History Lesson: Who Gets Best Players

Durant Helped Big 12's Profile

The landscape of college basketball changed when David Stern told high schoolers to head for campus. Since 2006, no high school player has made the leap to the NBA. So, instead of the pros, where'd they go?

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One of the most significant changes in the landscape of college basketball came in 2006 when the NBA, by way of the collective bargaining agreement, ended the mass matriculation of high school players directly to the NBA.

Since 2006, college has been the destination, except for Brandon Jennings, for America's talent. Even if its for a brief stay, elite high schoolers are going to college.

In this century, not a single No. 1 ranked player owns a national championship! Think about that for a minute. However, one can reasonably draw conclusions between success, albeit only for a year in some cases, to landing the best players.

For the purposes of this study, we're dealing with only the post-collective bargaining agreement classes (2006, 2007, 2008, 2009). The only rankings we took into account were those of Scout.com.

During that time period, the Atlantic Coast Conference attracted the most Top 25 prospects. The ACC was responsible for 25 highly regarded players. The Big 12 was next with 17 followed by the Big East 16.

MOST TOP 25 PLAYERS (2006-09)

1.ACC25
2.Big 1217
3.Big East16
4.Pac-1015
5.Big Ten8
6.SEC7
7.C-USA3

Kudos to the ACC, but a closer look at the statistics from a different perspective provides us with a different take. During the same time period, the Pac-10 signed 9 Top 10 prospects! The ACC was second with 7, followed by the Big East and Big 12 with 5 each.

MOST TOP 10 PLAYERS

1.Pac-109
2.ACC7
T-3.Big 125
T-3.Big East5
T-5.SEC3
T-5.Big Ten3
T-5.C-USA3

Though he'll never lace them up for the Wildcats, we've counted Brandon Jennings in this study. By doing so, we've learned that the Pac-10 is the only league to ink two No. 1 prospects during that time period. The Big Ten also has one with the current No. 1 player undecided.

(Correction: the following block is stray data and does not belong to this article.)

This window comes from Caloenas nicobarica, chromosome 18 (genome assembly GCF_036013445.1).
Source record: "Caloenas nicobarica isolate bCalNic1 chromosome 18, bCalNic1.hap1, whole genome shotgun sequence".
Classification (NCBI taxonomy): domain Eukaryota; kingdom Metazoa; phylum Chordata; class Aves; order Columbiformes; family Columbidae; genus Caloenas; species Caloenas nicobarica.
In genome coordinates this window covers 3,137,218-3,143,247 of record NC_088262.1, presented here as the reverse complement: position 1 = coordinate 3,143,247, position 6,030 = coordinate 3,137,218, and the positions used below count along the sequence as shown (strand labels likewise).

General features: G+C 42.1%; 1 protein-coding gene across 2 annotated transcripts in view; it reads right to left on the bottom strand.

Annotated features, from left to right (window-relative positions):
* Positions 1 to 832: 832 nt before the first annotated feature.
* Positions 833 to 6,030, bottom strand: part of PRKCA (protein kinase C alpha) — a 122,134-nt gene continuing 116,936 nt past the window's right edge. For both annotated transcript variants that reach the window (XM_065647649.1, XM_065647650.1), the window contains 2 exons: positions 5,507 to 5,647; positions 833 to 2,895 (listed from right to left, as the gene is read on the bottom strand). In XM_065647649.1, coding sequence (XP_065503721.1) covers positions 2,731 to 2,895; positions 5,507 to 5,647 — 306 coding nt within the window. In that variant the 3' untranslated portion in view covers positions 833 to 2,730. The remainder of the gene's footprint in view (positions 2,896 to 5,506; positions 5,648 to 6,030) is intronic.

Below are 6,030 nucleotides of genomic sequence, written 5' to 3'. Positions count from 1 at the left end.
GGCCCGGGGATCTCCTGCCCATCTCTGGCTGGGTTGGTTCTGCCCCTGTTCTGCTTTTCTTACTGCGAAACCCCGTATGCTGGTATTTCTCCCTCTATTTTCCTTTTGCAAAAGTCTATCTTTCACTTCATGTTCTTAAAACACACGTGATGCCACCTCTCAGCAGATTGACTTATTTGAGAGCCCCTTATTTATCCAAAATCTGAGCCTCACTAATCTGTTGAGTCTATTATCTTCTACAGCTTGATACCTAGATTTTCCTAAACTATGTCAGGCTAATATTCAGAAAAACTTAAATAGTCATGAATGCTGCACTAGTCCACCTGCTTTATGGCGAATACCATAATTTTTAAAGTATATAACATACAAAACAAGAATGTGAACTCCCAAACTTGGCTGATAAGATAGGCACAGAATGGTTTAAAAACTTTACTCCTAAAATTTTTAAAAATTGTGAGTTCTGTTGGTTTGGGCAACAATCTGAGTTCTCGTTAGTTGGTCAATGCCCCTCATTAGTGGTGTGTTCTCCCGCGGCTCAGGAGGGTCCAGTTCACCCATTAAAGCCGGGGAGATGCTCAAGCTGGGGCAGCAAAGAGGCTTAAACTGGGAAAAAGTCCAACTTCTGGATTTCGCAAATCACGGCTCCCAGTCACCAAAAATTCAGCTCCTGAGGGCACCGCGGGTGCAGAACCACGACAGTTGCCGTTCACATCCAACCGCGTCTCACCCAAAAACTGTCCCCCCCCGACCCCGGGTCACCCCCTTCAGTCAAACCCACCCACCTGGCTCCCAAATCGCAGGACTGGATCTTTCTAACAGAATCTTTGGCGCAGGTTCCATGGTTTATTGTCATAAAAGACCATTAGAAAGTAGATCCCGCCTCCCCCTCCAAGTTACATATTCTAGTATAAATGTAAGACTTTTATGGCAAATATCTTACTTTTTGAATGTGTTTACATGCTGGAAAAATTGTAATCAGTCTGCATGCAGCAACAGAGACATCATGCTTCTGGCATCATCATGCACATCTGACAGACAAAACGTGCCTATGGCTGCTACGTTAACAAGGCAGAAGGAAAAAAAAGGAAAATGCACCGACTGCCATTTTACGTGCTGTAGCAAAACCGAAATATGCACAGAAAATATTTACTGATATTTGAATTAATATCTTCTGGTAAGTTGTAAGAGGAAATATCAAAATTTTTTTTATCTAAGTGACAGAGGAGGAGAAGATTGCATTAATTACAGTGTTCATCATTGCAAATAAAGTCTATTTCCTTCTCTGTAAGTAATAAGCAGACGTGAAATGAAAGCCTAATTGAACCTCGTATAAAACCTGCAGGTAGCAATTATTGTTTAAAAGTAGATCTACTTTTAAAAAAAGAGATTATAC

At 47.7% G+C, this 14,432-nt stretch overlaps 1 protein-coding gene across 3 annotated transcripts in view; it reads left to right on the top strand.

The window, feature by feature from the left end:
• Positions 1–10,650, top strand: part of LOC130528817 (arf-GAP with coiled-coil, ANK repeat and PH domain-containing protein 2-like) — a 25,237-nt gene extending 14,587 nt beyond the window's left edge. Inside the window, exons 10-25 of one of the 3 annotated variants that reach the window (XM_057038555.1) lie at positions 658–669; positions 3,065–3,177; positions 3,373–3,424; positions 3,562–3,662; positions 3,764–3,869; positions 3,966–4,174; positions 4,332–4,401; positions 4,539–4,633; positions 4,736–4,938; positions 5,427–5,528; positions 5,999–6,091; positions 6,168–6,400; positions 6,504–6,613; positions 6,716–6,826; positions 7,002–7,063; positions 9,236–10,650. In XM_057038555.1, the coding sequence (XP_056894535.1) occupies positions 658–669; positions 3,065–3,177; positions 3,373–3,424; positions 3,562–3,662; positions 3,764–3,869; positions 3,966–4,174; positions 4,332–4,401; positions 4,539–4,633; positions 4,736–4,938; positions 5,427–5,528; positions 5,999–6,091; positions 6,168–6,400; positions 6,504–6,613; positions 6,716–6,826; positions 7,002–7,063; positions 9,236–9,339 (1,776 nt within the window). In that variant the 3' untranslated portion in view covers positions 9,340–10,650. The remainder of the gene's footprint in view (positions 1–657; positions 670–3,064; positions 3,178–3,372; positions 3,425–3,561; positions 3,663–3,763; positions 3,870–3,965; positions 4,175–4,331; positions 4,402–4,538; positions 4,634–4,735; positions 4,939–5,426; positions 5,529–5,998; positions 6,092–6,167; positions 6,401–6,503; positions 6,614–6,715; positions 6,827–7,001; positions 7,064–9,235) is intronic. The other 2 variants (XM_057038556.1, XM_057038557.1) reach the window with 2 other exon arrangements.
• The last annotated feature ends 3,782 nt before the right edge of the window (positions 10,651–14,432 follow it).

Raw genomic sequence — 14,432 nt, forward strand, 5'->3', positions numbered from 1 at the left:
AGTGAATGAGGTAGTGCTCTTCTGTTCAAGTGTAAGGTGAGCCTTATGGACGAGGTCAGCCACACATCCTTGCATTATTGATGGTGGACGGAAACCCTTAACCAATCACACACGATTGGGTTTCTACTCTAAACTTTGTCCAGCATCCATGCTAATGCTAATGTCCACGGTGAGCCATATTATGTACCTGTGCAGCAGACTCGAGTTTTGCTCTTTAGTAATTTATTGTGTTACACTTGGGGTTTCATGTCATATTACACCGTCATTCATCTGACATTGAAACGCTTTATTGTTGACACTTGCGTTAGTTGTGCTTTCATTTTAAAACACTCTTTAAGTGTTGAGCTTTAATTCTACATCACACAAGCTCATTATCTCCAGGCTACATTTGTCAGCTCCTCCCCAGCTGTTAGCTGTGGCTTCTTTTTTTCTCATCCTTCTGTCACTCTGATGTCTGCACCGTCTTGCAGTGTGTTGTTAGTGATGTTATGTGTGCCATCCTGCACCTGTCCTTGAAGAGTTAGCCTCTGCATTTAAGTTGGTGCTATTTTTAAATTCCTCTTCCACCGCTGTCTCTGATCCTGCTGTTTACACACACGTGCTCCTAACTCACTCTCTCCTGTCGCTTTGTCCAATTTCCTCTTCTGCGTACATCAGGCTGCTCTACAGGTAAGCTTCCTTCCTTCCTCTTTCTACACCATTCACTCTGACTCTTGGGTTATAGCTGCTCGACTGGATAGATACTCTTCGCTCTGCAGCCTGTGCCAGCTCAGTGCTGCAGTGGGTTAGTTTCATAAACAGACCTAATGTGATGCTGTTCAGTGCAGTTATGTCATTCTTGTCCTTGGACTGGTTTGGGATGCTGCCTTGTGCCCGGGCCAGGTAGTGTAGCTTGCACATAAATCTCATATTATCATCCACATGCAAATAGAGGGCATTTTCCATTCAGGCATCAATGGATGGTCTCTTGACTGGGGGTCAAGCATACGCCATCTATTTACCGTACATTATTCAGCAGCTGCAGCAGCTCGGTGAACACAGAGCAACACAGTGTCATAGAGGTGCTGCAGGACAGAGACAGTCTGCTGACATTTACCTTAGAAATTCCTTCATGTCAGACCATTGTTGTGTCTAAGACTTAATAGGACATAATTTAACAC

Given that we've now uncovered some trends and it appears the ACC and Pac-10 have benefited greatly from the rule, we need to see which teams are benefiting the most.

As it turns out, the current No. 1 team in the land (North Carolina) tops the charts with five Top 10 prospects signed. The next closest program in terms of Top 10 signees is Arizona with three. Kansas State, Texas, Ohio State, Syracuse, Memphis, UCLA, USC and Washington and Florida each landed two Top 10 prospects.

Since Stephen Currys only seem to come around a few times a decade, it's pretty clear the value of recruiting the best players. Like a wise man named Lefty once said, "It's not the X's and the O's, it's the Jimmy's and the Joe's." Take a look at the following list. Lefty knew what he was talking about. Though we need to give props to the Florida Gators who won back-to-backs with one (Corey Brewer) Top 25 recruit in the starting lineup.

SCHOOLS WITH THE MOST TOP 25 SIGNEES

1.UNC7
Duke7
2.Ohio State5
3.Kansas4
UCLA4
Georgia Tech4
Georgetown4
Texas4
4.Kansas State3
Oklahoma3
Syracuse3
Connecticut3
Louisville3
Arizona 3
Washington3
5.Wake Forest2
Pittsburgh2
Michigan State2
Kentucky2
Florida2
Memphis2
USC2
Stanford2

Others who signed a Top 25 player: Alabama, Arizona State, Baylor, Clemson, Georgia State, LSU, Miami, North Carolina State, Oklahoma State, Tennessee, UAB, West Virginia.

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